On Liberty Through Digital Utility
What is utility in a globalized world? Some may consider a utility in a physical sense, as a necessary service to promote a better life: clean water, energy, communication, and transportation infrastructure, all provide a foundation for a modern society to flourish. In a more economic sense, utility is the concept of 'usefulness' of a specific good or service.
By understanding the definition of modern utilities, how might Distributed Ledger Technology (DLT) modify our understanding of these concepts in the future? Utility tokens already exist; they are issued to fund the development of digital goods or services offered by the originator of the asset in both physical and digital spaces. This dynamic concept of a utility token may, in fact, provide a framework for the application of classical utilitarian philosophy in modern globalized economies.
Before such claims are made, it will be valuable to understand where exactly these ideas of utility originated. Jeremy Bentham (1748-1832) created the idea of utility as an aggregate of positive action towards the common good. His work has created the foundation for the modern philosophy of Utilitarianism, raised from the roots of the Era of Enlightenment during a time of rapid global industrialization and commercialization.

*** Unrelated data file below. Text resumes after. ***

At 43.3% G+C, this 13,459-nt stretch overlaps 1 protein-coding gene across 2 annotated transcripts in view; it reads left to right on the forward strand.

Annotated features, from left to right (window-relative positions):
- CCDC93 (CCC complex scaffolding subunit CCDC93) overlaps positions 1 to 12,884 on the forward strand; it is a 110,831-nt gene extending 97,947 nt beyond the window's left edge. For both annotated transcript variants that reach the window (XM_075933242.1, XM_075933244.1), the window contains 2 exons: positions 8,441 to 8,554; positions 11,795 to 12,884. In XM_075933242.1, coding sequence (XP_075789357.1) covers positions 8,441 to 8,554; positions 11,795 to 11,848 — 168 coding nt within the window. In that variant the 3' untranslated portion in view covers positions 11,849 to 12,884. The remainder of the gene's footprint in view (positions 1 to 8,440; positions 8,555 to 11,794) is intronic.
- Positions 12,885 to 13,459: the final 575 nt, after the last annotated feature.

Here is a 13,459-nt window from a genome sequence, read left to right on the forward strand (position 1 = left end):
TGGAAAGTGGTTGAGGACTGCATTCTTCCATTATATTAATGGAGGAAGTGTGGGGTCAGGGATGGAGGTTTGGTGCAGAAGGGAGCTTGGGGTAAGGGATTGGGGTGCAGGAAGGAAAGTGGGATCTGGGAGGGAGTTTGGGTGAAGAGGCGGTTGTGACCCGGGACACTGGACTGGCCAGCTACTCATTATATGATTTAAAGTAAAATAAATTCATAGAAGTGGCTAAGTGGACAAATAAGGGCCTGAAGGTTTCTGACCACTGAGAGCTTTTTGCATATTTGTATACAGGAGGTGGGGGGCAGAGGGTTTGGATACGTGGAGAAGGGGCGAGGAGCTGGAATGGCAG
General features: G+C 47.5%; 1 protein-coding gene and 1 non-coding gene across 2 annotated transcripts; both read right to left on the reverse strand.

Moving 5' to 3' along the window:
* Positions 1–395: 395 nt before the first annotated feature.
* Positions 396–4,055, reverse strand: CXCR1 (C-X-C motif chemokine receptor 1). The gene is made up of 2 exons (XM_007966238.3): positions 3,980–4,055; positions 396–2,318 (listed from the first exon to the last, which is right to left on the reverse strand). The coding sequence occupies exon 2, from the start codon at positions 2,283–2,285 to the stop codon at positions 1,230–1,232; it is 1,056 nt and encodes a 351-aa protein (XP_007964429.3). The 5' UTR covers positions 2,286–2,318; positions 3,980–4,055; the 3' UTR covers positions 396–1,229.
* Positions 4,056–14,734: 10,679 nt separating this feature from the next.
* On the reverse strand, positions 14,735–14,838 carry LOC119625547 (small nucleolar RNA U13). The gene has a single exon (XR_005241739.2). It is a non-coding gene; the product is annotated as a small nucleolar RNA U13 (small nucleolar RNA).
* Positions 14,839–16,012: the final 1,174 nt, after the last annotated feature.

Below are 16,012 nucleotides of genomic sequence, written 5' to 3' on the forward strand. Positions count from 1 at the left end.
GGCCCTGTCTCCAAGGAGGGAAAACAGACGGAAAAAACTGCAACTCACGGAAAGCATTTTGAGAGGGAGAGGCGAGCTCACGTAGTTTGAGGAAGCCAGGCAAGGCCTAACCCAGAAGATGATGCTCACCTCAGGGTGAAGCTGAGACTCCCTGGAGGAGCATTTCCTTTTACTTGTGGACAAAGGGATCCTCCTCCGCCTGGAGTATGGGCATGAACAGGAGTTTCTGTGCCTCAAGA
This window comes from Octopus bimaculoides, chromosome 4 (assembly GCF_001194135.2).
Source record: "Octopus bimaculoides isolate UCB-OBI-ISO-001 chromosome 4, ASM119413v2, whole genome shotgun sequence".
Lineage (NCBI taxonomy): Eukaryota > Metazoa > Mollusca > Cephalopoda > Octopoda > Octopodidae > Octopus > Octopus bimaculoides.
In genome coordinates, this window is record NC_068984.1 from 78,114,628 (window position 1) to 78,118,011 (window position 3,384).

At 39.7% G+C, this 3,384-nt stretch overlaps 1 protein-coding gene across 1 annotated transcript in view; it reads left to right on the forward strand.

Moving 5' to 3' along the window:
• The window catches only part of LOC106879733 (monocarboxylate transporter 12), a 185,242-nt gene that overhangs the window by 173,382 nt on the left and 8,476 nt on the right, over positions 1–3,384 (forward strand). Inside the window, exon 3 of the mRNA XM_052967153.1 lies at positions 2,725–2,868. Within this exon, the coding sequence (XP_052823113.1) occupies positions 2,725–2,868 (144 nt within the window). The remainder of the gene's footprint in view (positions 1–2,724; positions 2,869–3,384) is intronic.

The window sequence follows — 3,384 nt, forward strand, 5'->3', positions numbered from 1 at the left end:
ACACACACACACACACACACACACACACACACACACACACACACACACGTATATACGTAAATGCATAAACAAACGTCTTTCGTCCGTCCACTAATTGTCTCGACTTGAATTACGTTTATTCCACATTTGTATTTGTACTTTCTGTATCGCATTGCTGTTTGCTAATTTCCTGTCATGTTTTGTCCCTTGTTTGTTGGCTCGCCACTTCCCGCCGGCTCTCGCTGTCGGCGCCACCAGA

Bentham was fascinated with social reform from a legal, economic, and philosophical perspective as the world around him rapidly changed. He penned a rebuttal to the rebellious United States Declaration of Independence, from both a hybridized legal and philosophical standpoint under a pseudonym, and yet he also supported the early concepts of classical Liberalism during the earliest days of the French Revolution.
His exposure to each of these systems and their intricacies inspired more domestic reforms. During this time, Jeremy Bentham quickly became respected around the world as a socioeconomic and legal philosopher. Energized, Bentham turned his focus towards the UK where he helped establish the concept of 'preventive police' developed around a dedicated patrol force that would act as deterrent to criminality along the Thames river which was a notorious spot for theft of goods from moored ships moving commodities and information around the world.
Inspired, Bentham then expanded upon his blossoming social justice theory with interpretative designs for a modernized prison system, which he called the Panopticon. The concept was once again related to the prevention of bad behavior before it was acted upon; his designs encompassed a circular prison, with a single guard tower in the center, designed so that the prisoners couldn't see the guard while the guard could see every prisoner; when their limited attention was directed to any block of cells.
With this structure in place, Bentham argued that prisoners would naturally assume they were being watched, but never be able to tell exactly when the guard's attention was focused. As such, inmates would be less inclined to be disruptive. Bentham's prison experiment never truly got off the ground, at least in his lifetime, but his theory rapidly evolved to become the foundations for modern surveillance and intelligence structures to expand.